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Community and Q&A

Re-siding / re-sheathing a 30-year-old double-stud house

krom | Posted in Energy Efficiency and Durability on

I’m in Zone 6. My mother’s house was built from the late 70s to the early 80s (not a guess — it took that long).

Walls are 2×6 and 2×4 staggered studs with pink glass, poly, and sheetrock on the inside, rough-sawn board sheathing, rough-sawn board-and-batten siding. Andersen 2-pane casement low-e windows.

It’s time to replace a bunch of siding, as the bottom is rotting where it is close to the deck (rain splashing up in the summer, and constant snow contact in the winter, my guess).

The house has always leaked air — not enough to get frost on the outlets, but quite a bit, and its always had a rodent problem. (It’s only 100 feet from the house to fields in 3 directions.)

I’m looking for suggestions on tightening it up. I’ve considered going to a taped plywood, or Zip sheathing, but really dread the thought of removing all the window trim and windows.

Any suggestions would be greatly appreciated!

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  1. GBA Editor
    Martin Holladay | | #1

    Your mother's house sounds like a lot of homes that I'm familiar with from that era (including a few I built). Back then, builders thought that the best way to improve the performance of a house was to make the walls thicker and add more fiberglass batts. Many of us didn't understand the importance of air sealing, so we ended up building houses like the one you describe.

    If I were you, the first thing to do is to decide whether you will be replacing the windows. It's possible to keep the existing windows, of course -- but keeping the existing windows makes the flashing challenge a little trickier.

    I would certainly remove the siding and inspect the existing board sheathing. Assuming the existing sheathing is sound, I would install a new layer of sheathing over the boards -- either ordinary OSB, Zip sheathing OSB, or plywood -- with carefully taped seams. Detail the perimeter of each wall, and the penetrations, carefully -- both from a moisture-management perspective and an air-sealing perspective.

    Then it would be a good idea to install a layer of housewrap or asphalt felt as your WRB. (Even if you choose Zip sheathing, I think that housewrap or asphalt felt is worth it, because these products make it easier to integrate the WRB with the window flashing.)

    Window flashing details depend, as I wrote before, on whether you are installing new windows or making do with the existing windows.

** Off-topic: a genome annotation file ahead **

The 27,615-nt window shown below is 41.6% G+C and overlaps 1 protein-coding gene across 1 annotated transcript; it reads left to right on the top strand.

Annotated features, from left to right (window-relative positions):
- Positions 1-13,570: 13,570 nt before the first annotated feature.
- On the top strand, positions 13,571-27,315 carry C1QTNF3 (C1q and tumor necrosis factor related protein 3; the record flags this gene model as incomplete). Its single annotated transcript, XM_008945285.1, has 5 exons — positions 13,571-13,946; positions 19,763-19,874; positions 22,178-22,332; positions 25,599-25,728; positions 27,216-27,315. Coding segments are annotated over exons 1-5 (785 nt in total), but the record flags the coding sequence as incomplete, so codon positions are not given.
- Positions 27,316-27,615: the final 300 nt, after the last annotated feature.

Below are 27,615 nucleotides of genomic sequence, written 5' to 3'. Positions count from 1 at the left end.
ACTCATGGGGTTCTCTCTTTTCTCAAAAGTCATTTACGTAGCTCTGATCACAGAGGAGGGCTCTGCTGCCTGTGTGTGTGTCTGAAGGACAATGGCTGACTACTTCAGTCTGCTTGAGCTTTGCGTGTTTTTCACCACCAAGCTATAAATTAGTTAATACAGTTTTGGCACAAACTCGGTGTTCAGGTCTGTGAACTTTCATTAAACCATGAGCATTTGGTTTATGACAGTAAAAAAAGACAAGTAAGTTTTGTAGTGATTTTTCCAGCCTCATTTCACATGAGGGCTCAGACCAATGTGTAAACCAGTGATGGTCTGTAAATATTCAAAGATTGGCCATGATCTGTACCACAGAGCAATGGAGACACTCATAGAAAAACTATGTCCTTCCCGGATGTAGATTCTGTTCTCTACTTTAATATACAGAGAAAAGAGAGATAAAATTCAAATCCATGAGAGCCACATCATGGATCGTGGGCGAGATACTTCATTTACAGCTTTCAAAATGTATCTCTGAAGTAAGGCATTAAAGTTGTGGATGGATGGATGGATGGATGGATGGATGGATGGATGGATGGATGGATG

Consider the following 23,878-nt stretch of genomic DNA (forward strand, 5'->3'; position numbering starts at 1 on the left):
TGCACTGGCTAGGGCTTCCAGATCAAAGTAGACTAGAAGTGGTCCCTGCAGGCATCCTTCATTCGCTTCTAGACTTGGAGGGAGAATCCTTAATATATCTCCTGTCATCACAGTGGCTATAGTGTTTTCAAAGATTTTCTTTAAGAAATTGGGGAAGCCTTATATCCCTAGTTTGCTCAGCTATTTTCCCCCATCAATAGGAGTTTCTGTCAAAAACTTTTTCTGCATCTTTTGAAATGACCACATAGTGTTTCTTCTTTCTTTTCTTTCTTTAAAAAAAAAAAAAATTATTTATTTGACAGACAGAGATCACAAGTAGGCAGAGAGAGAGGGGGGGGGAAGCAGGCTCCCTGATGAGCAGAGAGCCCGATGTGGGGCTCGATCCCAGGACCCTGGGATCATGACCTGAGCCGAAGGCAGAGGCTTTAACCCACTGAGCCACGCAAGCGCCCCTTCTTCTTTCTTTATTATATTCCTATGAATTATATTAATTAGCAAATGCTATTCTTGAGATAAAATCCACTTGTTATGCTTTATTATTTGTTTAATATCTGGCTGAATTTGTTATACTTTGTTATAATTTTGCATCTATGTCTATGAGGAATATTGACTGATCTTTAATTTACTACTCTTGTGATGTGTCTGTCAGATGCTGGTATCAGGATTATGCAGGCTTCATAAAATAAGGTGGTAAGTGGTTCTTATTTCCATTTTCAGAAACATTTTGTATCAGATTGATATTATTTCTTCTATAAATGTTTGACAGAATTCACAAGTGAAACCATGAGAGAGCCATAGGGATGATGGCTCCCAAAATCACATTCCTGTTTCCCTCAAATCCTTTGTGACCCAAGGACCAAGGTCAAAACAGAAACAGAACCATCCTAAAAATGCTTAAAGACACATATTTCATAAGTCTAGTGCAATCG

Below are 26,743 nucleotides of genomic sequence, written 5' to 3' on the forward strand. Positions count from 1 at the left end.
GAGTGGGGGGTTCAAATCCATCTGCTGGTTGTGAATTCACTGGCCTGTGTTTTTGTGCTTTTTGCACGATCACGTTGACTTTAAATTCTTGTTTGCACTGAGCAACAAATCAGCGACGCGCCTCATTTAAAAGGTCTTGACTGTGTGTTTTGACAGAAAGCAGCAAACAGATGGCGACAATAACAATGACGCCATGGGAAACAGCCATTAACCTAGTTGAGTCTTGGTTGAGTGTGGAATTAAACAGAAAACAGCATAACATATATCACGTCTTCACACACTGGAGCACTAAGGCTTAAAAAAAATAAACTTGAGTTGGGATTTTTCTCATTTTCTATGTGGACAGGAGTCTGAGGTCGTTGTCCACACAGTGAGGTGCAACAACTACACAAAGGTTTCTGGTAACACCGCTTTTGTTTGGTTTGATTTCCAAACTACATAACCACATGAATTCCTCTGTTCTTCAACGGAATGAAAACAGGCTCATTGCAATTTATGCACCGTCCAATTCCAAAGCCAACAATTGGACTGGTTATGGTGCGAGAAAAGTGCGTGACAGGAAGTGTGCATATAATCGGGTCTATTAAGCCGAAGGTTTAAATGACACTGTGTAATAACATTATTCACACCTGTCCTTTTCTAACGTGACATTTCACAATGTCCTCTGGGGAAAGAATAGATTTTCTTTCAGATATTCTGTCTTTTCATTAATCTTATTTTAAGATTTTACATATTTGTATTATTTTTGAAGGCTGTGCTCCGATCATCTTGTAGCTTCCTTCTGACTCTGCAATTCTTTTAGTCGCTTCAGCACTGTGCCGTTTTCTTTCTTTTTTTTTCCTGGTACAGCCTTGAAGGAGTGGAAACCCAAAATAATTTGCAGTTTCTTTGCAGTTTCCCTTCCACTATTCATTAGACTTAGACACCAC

New siding can be board-and-batten or a different siding, as you prefer. To address splashback problems, consider installing roof gutters, or install a band of metal flashing at the base of the wall (with about 4 or 6 inches of flashing exposed) -- assuming you don't mind the look of exposed metal -- and keep the bottom course of siding (or the bottom of your new board-and-batten siding) raised above the deck a few inches.

  2. GBA Editor
    Martin Holladay | | #2

    Although you are focusing on walls, you also asked for "suggestions on tightening up" the house. I feel duty-bound to inform you that tightening up an old house usually requires air-sealing work in the basement (or crawl space) and the attic.

    Here are links to two articles on tightening up an old house:

    Air Sealing a Basement

    Air Sealing an Attic

  3. krom | | #3

    We will be keeping the existing windows (they've held up fantastically, only 1 panel in the entire house has needed replacement from fogging internally) the budget isn't there to replace them all.
    The sheathing looks sound except for the bottom board near the deck. The new siding will be board and batten.

  4. Dana1 | | #4

    If you're stripping the siding you may be able to dense-pack (or at least dens-er pack) the walls drilling from the exterior. If you can't get a dense packing hose into the cavities due to interference with the existing fiberglass you may have to drill 3 or maybe even 4 holes per bay to get a high enough density to achieve the air-tightening and gap filling you're looking for. Dense packing will drive fiber insulation into every air leak & seam, and while it's not as perfect an air seal as caulk, it's does quite a lot for reducing air infiltration. And by compressing out the fiberglass it makes the fiberglass more air retardent to boot.

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